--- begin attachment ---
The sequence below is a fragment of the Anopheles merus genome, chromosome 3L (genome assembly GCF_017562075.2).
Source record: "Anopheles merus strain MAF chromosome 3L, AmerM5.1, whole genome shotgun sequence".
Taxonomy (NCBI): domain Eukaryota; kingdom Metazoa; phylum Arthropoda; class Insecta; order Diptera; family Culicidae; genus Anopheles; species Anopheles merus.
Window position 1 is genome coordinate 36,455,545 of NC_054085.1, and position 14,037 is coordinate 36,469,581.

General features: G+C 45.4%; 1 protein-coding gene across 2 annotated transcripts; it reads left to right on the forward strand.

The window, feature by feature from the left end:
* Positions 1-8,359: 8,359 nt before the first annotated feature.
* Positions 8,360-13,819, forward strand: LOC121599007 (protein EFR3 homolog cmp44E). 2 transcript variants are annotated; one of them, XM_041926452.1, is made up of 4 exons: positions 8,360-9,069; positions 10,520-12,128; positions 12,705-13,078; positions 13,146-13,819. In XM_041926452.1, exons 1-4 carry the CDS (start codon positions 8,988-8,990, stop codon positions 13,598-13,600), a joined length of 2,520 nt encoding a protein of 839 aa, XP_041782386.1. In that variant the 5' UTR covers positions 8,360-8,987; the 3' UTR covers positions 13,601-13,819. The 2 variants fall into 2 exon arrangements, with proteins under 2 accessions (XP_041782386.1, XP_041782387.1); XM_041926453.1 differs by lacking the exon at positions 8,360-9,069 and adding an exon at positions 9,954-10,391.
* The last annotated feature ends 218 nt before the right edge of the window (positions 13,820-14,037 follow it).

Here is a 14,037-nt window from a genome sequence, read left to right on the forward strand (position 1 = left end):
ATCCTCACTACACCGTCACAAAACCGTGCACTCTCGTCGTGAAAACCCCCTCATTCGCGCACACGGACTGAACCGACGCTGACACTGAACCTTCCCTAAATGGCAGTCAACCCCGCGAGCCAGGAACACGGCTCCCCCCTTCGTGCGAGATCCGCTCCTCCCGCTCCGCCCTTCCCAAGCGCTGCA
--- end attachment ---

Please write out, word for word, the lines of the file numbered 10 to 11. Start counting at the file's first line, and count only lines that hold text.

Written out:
Here is a 14,037-nt window from a genome sequence, read left to right on the forward strand (position 1 = left end):
ATCCTCACTACACCGTCACAAAACCGTGCACTCTCGTCGTGAAAACCCCCTCATTCGCGCACACGGACTGAACCGACGCTGACACTGAACCTTCCCTAAATGGCAGTCAACCCCGCGAGCCAGGAACACGGCTCCCCCCTTCGTGCGAGATCCGCTCCTCCCGCTCCGCCCTTCCCAAGCGCTGCA